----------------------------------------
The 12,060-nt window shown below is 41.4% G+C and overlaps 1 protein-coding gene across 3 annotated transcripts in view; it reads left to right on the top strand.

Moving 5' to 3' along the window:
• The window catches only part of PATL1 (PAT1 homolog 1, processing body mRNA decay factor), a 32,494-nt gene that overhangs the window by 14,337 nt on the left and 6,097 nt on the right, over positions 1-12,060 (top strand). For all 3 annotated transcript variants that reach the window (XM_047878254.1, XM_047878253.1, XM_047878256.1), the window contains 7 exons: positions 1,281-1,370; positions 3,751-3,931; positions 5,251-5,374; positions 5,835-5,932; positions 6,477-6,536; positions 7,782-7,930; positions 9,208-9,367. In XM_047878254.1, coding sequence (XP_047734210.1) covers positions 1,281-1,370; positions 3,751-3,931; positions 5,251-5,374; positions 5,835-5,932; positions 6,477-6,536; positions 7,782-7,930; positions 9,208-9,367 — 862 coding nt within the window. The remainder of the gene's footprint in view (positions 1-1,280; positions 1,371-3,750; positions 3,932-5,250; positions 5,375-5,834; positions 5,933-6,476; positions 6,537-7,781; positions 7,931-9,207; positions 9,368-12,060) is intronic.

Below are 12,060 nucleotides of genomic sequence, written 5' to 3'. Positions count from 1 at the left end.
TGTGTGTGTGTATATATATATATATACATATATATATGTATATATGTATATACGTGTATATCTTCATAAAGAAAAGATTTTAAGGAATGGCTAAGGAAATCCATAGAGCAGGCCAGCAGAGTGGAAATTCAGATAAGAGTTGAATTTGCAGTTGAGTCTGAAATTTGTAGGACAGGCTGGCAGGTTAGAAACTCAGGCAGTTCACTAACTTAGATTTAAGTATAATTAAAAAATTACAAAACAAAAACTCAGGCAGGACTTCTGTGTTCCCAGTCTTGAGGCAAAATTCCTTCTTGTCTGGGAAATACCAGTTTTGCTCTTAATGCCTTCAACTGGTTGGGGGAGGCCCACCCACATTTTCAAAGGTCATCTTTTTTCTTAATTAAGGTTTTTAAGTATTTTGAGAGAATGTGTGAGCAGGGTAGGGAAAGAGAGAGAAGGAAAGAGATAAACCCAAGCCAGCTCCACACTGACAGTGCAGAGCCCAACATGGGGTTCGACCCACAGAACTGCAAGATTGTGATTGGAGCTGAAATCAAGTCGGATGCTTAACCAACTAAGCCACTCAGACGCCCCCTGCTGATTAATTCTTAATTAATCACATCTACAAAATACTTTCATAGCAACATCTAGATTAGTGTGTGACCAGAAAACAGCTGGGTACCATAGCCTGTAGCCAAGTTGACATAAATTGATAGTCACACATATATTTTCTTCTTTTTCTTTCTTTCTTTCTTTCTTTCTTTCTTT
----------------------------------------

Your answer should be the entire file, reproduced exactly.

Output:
The 12,060-nt window shown below is 41.4% G+C and overlaps 1 protein-coding gene across 3 annotated transcripts in view; it reads left to right on the top strand.

Moving 5' to 3' along the window:
• The window catches only part of PATL1 (PAT1 homolog 1, processing body mRNA decay factor), a 32,494-nt gene that overhangs the window by 14,337 nt on the left and 6,097 nt on the right, over positions 1-12,060 (top strand). For all 3 annotated transcript variants that reach the window (XM_047878254.1, XM_047878253.1, XM_047878256.1), the window contains 7 exons: positions 1,281-1,370; positions 3,751-3,931; positions 5,251-5,374; positions 5,835-5,932; positions 6,477-6,536; positions 7,782-7,930; positions 9,208-9,367. In XM_047878254.1, coding sequence (XP_047734210.1) covers positions 1,281-1,370; positions 3,751-3,931; positions 5,251-5,374; positions 5,835-5,932; positions 6,477-6,536; positions 7,782-7,930; positions 9,208-9,367 — 862 coding nt within the window. The remainder of the gene's footprint in view (positions 1-1,280; positions 1,371-3,750; positions 3,932-5,250; positions 5,375-5,834; positions 5,933-6,476; positions 6,537-7,781; positions 7,931-9,207; positions 9,368-12,060) is intronic.

Below are 12,060 nucleotides of genomic sequence, written 5' to 3'. Positions count from 1 at the left end.
TGTGTGTGTGTATATATATATATATACATATATATATGTATATATGTATATACGTGTATATCTTCATAAAGAAAAGATTTTAAGGAATGGCTAAGGAAATCCATAGAGCAGGCCAGCAGAGTGGAAATTCAGATAAGAGTTGAATTTGCAGTTGAGTCTGAAATTTGTAGGACAGGCTGGCAGGTTAGAAACTCAGGCAGTTCACTAACTTAGATTTAAGTATAATTAAAAAATTACAAAACAAAAACTCAGGCAGGACTTCTGTGTTCCCAGTCTTGAGGCAAAATTCCTTCTTGTCTGGGAAATACCAGTTTTGCTCTTAATGCCTTCAACTGGTTGGGGGAGGCCCACCCACATTTTCAAAGGTCATCTTTTTTCTTAATTAAGGTTTTTAAGTATTTTGAGAGAATGTGTGAGCAGGGTAGGGAAAGAGAGAGAAGGAAAGAGATAAACCCAAGCCAGCTCCACACTGACAGTGCAGAGCCCAACATGGGGTTCGACCCACAGAACTGCAAGATTGTGATTGGAGCTGAAATCAAGTCGGATGCTTAACCAACTAAGCCACTCAGACGCCCCCTGCTGATTAATTCTTAATTAATCACATCTACAAAATACTTTCATAGCAACATCTAGATTAGTGTGTGACCAGAAAACAGCTGGGTACCATAGCCTGTAGCCAAGTTGACATAAATTGATAGTCACACATATATTTTCTTCTTTTTCTTTCTTTCTTTCTTTCTTTCTTTCTTT